I’m a Gen xer…which means that I am only one generation away from death. It’s true. Gen X, we really gotta start thinking about this death thing. Maybe making some plans. I wrote a will and I know that I want to be cremated.

We have to think of such things, especially since the Boomers, our parents, are dying. I know it’s hard to believe it. It sure seems hard as hell for them to believe it…why are Boomers running for president still? Just why? Even though they might want to, the Boomers ain’t gonna live forever. We need to start preparing our goodbyes, to this wild, wacky and wonderful generation that gave us the Beatles and Bill Gates. They changed the world, for better or worse. They really did.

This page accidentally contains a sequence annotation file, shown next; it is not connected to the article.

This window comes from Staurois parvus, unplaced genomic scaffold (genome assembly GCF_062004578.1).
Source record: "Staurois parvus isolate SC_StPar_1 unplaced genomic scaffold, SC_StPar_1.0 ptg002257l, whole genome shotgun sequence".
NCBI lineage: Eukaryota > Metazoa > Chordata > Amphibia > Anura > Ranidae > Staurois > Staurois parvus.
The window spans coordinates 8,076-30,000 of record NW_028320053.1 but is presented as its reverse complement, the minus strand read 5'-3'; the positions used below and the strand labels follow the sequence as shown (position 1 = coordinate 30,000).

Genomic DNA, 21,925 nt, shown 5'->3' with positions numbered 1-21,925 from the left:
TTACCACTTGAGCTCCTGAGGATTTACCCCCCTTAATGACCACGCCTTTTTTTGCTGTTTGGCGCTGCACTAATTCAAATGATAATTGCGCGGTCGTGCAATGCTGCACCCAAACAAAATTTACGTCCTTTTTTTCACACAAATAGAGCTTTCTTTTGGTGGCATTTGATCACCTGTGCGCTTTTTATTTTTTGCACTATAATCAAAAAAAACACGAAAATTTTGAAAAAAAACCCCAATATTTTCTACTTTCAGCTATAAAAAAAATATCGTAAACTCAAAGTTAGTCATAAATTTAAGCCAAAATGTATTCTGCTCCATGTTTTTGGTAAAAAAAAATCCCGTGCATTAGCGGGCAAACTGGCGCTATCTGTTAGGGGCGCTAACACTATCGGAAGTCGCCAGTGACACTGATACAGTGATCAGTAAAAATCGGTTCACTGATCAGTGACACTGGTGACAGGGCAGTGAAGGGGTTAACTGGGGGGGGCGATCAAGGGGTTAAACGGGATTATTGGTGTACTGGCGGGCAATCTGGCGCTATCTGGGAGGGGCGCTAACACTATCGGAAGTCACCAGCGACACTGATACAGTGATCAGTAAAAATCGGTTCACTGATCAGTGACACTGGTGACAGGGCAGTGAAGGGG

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Photo by Mantas Hesthaven on Unsplash

I experienced my first boomer death in the Spring of 2018. Prior to that, I had known a few Boomers who had died, but they were freak things: car accidents, cancer, a bullet to the head …there were reasons.

In the Spring of 2018, my uncle just dropped dead. No one to this day has told me why. As far as everyone knew, he was fine! He had just finished dropping his family off at the airport and then…well…the family got a phone call in the place that they had just landed.

Shocked. We were all shocked. No none was expecting it. He wasn’t sick, as far as anyone knew…the only thing that he was — was seventy-six years old.

I have two Boomer parents, now well into their 70s. This is when they start checking out. Where are they going? Am I ultimately going to the same place? How did we get here so fast? Life is like that. The longer you live the more it speeds up like the downhill on a roller-coaster. Where does this ride ultimately end…and how? Do we ever find out?